Economic Equal Protection

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During the heyday of the doctrine of economic due process, the equal protection clause took a backseat to the due process clause. In buck v. bell (1927), Justice oliver wendell holmes, jr. , called an argument that a law was invalid because its application was confined to an unreasonably small number of people "the usual last resort of constitutional arguments." still, the "last resort" succeeded, and laws were invalidated under the equal protection clause when burdensome business regulations unreasonably (in the court's view) exempted some businesses from the burden. inSmith v. Cahoon (1931), for example, the Supreme Court invalidated a law requiring compulsory insurance for trucks because it exempted those carrying agricultural products. The next-to-last decision of this kind was Hartford Steam Boiler Inspection & Insurance Co. v. Harrison (1937). The Court held that a law forbidding stock insurance companies from acting through salaried agents violated equal protection because the restriction did not apply to mutual insurance companies.

Since 1937, the Court has invalidated an economic regulatory law on the basis of similar reasoning only once: Morey v. Doud (1957) struck down an Illinois law regulating the sale of money orders because American Express money orders were exempted by name. In new orleans v. dukes (1976) the Court characterized Morey as "the only case in the last half century to invalidate a wholly economic regulation solely on equal protection grounds" and overruled it.

Since 1976, two cases have applied the equal protection clause to "wholly economic regulations," but each case was unique. In metropolitan life insurance company v. ward (1985), a bare majority of the Court invalidated a tax on insurance companies because local companies were exempted. This discriminatory tax statute would have been invalid under the commerce clause, except that Congress had authorized states to impose taxes that burdened outof-state insurance companies. The Court concluded that discrimination against out-of-state business was nonetheless prohibited by the equal protection clause. Allegheny Pittsburgh Coal Co. v. County Commission of Webster County (1989) invalidated a tax assessor's practice of valuing recently sold property at its sale price for property tax purposes, while valuing property that had not changed hands at a level far below its present market value. In a footnote, the Court commented that its decision was only applicable to an "aberrational" administrative practice that was illegal under state law. The Court did not decide whether the assessor could justify an identical but legally authorized practice on the ground that it was unfair to tax "unrealized paper gains in the value of property."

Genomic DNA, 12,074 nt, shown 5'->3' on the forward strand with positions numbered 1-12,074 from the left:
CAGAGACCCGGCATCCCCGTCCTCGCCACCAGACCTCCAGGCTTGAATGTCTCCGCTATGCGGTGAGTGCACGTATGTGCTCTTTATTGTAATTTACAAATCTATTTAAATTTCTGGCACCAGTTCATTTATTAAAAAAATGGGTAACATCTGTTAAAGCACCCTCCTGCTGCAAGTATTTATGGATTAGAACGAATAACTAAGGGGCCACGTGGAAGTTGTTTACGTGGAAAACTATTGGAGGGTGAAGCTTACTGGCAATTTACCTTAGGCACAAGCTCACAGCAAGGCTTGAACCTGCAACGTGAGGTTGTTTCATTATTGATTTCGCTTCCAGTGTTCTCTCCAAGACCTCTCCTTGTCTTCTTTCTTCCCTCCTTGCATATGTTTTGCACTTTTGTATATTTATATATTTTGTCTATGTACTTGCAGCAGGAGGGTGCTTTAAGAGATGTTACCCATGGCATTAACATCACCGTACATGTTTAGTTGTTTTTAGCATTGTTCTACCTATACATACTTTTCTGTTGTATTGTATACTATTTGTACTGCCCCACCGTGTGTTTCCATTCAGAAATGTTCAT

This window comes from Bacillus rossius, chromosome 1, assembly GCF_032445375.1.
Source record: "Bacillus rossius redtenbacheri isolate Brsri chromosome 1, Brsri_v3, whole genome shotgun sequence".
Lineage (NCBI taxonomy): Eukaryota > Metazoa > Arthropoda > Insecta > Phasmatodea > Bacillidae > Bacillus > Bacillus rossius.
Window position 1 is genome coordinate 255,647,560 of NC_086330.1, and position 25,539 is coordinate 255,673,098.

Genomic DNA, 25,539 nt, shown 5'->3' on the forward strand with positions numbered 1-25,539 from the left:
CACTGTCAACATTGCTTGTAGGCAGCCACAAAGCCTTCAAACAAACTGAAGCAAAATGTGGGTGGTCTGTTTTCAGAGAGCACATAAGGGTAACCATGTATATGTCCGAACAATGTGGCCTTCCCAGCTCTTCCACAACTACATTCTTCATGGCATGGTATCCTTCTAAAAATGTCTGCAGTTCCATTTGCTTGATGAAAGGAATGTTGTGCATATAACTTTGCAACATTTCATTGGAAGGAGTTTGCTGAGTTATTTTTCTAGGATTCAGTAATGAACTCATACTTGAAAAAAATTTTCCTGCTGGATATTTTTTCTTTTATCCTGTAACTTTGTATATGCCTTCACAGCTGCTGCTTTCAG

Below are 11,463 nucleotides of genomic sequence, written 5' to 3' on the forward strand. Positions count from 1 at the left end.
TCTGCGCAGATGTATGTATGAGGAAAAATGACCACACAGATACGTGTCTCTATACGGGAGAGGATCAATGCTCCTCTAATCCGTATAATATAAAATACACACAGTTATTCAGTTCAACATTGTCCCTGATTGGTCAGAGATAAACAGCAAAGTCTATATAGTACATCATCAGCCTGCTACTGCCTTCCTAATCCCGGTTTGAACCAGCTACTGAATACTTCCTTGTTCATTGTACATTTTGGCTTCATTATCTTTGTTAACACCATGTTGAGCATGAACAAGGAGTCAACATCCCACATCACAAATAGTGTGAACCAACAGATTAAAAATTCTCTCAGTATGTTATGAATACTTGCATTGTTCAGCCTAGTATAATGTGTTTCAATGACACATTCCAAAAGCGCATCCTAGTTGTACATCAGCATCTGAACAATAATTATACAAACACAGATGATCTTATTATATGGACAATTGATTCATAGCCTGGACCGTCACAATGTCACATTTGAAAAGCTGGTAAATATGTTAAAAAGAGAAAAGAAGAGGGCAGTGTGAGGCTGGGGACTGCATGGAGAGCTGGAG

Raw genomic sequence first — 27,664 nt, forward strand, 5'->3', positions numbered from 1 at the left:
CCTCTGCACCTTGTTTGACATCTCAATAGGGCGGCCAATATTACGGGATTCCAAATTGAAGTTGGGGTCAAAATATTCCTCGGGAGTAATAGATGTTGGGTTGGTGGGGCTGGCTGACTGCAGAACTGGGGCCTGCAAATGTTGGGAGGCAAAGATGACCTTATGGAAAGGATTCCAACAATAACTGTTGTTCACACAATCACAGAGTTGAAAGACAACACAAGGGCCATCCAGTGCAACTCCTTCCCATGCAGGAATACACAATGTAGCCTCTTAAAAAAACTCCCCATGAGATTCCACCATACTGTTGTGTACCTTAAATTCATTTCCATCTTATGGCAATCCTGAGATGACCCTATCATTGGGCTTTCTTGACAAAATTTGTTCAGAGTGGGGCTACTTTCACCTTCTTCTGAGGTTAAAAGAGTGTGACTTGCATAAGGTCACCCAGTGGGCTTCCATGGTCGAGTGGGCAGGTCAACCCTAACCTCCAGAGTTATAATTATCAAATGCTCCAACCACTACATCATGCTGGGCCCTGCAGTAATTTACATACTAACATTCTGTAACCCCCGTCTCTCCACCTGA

In a much-cited concurring opinion in an earlier case, Justice robert h. jackson argued that there was a substantial difference between economic due process, which the Court had appropriately rejected, and economic equal protection. In railway express agency v. new york (1949), the Court upheld a law that prohibited advertising signs on vehicles, but exempted a sign advertising the business of the vehicle owner. The Court lamely concluded that the distinction between signs advertising the vehicle owner's own business and those advertising some other business was reasonable, because New York could reasonably conclude that the latter signs were more distracting. Concurring, Justice Jackson concluded that signs of both classes were equally distracting, but argued that a better reason to uphold the distinction was that New York could decide that it was fair to exempt those who advertised their own businesses. In a much-quoted obiter dictum he argued that a requirement of equality should be given more than lip service in cases of economic regulation : "There is no more effective practical guaranty against arbitrary and unreasonable government than to require that the principle of law which officials would impose upon a minority must be imposed generally.… Courts can take no better measure to assure that laws will be just than to require that laws be equal in operation."